Legal Director Rita Bettis (left) and Legislative Counsel Pete McRoberts confer with Rep. Beth Wessell-Kroeschell (D-Ames).

 

Each year, the ACLU of Iowa tracks more than 150 bills that could impact civil liberties in the Iowa Legislature. Now that the 2016 session has adjourned, it’s time to celebrate those bills that we worked hard to help pass and renew our resolve to overcome challenging legislation that was passed.

May 2016
Here are the highlights of civil liberties wins, toss-ups, and remaining challenges:

LEGISLATIVE WINS  

Passing the Crime Victims Right to Assistance Bill

No one should be penalized for calling 911, yet that’s exactly what some cities’ so-called “crime nuisance ordinances” do. These ordinances hit domestic violence victims especially hard, along with the poor, the elderly, and the mentally ill. All are people who may repeatedly have to call for emergency assistance. The bill now goes to the governor for approval or veto, but we are optimistic that it will become law. Learn more.

Blocking Attacks on Reproductive Freedom

Working with our allies at Planned Parenthood, we fought a constitutional amendment against abortion; “personhood” legislation that would equate abortion with murder; unreasonable restrictions to medication-induced abortions, and an attempt to defund Planned Parenthood.

Sentencing and Criminal Justice Reform

Much, much more needs to be done to reduce racial disparities in Iowa’s criminal justice system. Still, the passage of a bill that will result in shorter sentences for some Iowans convicted of non-violent drug offenses was an important baby step forward. Find out more
Another step forward in criminal justice reform: A new law makes most juvenile court records private from the public. This prevents youthful violations from following a person the rest of their lives, making it more difficult to secure jobs and other opportunities.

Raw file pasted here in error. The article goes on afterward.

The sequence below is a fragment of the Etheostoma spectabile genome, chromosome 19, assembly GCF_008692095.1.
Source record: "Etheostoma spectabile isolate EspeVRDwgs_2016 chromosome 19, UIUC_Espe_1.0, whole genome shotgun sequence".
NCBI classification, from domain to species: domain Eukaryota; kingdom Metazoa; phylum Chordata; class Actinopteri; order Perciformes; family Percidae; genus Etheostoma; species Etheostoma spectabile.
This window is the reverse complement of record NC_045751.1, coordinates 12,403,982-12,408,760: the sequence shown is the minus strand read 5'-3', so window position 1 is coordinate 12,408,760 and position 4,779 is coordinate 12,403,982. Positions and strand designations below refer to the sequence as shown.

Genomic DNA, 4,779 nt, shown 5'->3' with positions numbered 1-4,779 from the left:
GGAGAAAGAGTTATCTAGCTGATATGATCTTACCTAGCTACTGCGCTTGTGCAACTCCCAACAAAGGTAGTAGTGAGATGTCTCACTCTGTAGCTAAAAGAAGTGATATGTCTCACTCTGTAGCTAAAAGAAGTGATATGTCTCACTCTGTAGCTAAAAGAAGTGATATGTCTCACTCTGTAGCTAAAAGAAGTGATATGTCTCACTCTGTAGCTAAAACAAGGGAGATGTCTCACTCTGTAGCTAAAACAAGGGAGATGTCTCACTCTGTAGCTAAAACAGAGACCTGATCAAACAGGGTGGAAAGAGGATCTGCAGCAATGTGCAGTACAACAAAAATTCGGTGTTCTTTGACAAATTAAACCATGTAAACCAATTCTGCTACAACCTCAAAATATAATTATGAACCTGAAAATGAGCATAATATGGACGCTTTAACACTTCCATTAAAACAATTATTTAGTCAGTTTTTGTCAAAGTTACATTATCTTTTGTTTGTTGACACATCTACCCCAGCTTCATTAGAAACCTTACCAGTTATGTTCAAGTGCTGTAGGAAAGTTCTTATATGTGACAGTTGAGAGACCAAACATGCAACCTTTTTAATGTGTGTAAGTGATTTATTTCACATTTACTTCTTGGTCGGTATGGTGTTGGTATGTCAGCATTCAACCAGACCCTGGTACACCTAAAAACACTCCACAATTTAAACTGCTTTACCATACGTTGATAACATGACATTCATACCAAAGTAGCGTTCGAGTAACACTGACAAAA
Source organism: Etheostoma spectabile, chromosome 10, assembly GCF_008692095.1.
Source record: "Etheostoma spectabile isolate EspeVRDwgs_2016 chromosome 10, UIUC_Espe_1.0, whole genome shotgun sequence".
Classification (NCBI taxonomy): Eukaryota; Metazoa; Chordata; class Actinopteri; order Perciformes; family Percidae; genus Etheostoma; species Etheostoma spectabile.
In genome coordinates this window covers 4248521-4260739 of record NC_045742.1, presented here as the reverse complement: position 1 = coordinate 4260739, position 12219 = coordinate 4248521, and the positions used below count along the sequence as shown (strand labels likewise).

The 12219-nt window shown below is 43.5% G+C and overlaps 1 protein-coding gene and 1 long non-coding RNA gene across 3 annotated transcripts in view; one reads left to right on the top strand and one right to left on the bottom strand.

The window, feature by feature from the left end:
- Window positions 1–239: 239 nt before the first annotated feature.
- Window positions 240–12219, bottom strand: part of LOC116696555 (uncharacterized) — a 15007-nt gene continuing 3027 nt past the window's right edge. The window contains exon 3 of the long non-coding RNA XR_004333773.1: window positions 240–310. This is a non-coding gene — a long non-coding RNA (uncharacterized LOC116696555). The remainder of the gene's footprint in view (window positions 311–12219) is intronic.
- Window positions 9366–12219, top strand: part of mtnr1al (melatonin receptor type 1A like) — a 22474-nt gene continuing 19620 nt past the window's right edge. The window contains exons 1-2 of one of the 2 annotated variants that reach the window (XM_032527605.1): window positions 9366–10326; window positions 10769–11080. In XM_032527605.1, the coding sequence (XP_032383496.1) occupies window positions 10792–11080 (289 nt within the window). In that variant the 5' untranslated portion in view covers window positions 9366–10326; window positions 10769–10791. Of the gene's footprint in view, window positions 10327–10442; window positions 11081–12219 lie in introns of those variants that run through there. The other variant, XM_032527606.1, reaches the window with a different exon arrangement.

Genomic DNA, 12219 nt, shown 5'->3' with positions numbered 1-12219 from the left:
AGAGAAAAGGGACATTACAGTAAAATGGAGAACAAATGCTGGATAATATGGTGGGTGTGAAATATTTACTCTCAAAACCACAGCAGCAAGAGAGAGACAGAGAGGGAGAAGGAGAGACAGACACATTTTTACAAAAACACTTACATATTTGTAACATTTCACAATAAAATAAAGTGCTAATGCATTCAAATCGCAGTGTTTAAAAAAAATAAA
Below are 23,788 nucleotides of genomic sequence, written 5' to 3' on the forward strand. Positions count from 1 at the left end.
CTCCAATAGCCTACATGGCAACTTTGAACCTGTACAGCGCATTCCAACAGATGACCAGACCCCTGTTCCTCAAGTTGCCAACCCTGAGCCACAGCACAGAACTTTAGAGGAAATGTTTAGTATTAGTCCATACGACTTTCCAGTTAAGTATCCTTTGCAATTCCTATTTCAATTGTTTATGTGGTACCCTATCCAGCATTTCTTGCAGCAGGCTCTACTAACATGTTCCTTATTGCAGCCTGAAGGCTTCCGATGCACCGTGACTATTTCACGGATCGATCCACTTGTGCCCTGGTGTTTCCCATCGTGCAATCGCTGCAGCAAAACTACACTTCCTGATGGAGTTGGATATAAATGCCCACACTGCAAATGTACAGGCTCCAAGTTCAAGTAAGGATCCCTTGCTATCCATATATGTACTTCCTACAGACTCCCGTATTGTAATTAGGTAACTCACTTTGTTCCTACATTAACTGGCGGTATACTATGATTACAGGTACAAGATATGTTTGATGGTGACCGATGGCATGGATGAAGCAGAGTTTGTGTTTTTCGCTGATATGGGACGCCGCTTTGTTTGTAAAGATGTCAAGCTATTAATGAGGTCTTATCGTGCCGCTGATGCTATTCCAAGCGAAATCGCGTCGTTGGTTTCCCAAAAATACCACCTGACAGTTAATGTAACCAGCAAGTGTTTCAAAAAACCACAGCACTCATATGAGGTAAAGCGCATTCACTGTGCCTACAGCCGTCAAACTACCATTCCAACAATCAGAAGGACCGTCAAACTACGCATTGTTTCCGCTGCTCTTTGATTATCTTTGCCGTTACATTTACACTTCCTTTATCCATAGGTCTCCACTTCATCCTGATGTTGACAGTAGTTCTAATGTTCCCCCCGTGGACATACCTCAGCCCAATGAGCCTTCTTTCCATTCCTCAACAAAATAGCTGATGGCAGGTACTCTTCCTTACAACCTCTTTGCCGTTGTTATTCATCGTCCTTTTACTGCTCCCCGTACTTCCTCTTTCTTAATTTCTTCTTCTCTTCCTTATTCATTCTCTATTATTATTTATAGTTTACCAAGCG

Warrantless Detainers 

We helped block a bill that would have required county sheriffs to comply with unconstitutional detainer requests in Iowa jails by the federal Immigration and Customs Enforcement (ICE).

MIXED BAGS

With other ACLU legislative priorities, we saw more mixed results.

Body Cameras to be Studied

Body cameras worn by police can be as win-win, but only when they are accompanied by strong, clear policies that balance police accountability and citizen privacy. We were hopeful for legislation that would require such policies. Instead, the The Iowa Senate discussed two bills, but decided more research was needed. Learn more.

Civil Forfeiture Laws Also Sent for Study

Law enforcement taking cash and other property from motorists and other individuals—simply by alleging that it may be part of a crime—must change. We supported legislation that would have modified current law and allow police to retain taken property only after a person has been convicted of certain felonies, but no legislation was passed. Instead, the Legislature decided this issue also needed further study. Find out more.

WORK CONTINUES

A number of bills that would have protected civil liberties did not make it through various legislative deadlines. We’ll continue to work on them next year:

  • Discriminatory policing/racial profiling Bills introduced were an important first step but insufficient. The ACLU looks forward next session to working on a bill that better ensures police treat all people fairly and equally.
  • Medical cannabis As part of Iowans 4 Medical Cannabis, the ACLU will continue to fight next year for better laws that make medical marijuana truly available to those who need it.
  • End-of-life choices For the first time, legislation on this crucial issue was introduced. We’ll be working with partner organizations and legislators to move forward with future legislation that respects an individual's choices and also protects the most vulnerable in our society--including the disabled and elderly--from pressure.
  • Driver’s licenses for all immigrants Other states have improved road safety and access for immigrants to critical services, such as doctors and schools, with visitor’s driver’s licenses for all immigrants regardless of status. This bill did not pass, but we’ll take up this issue again next session
  •  Ban the Box A major obstacle for Iowans leaving prison and successfully re-entering society is getting a job. This bill would prevent employers from asking about criminal convictions on applications and eliminating strong candidates even before employers can find out more. Instead, employers could ask about criminal convictions later, including during the job interview. 
  • Pregnant employee accommodations This bill would have required Iowa employers to make “reasonable” accommodations for pregnant workers.
  • No DOT ID for online voting registration The ACLU endorses online voter registration, but objects to requiring those using it to produce an Department of Transportation ID. Somewhere between 9 and 11 percent of Iowans (usually elderly, disabled, or low-income) do not have driver’s licenses or similar IDs.

 

 

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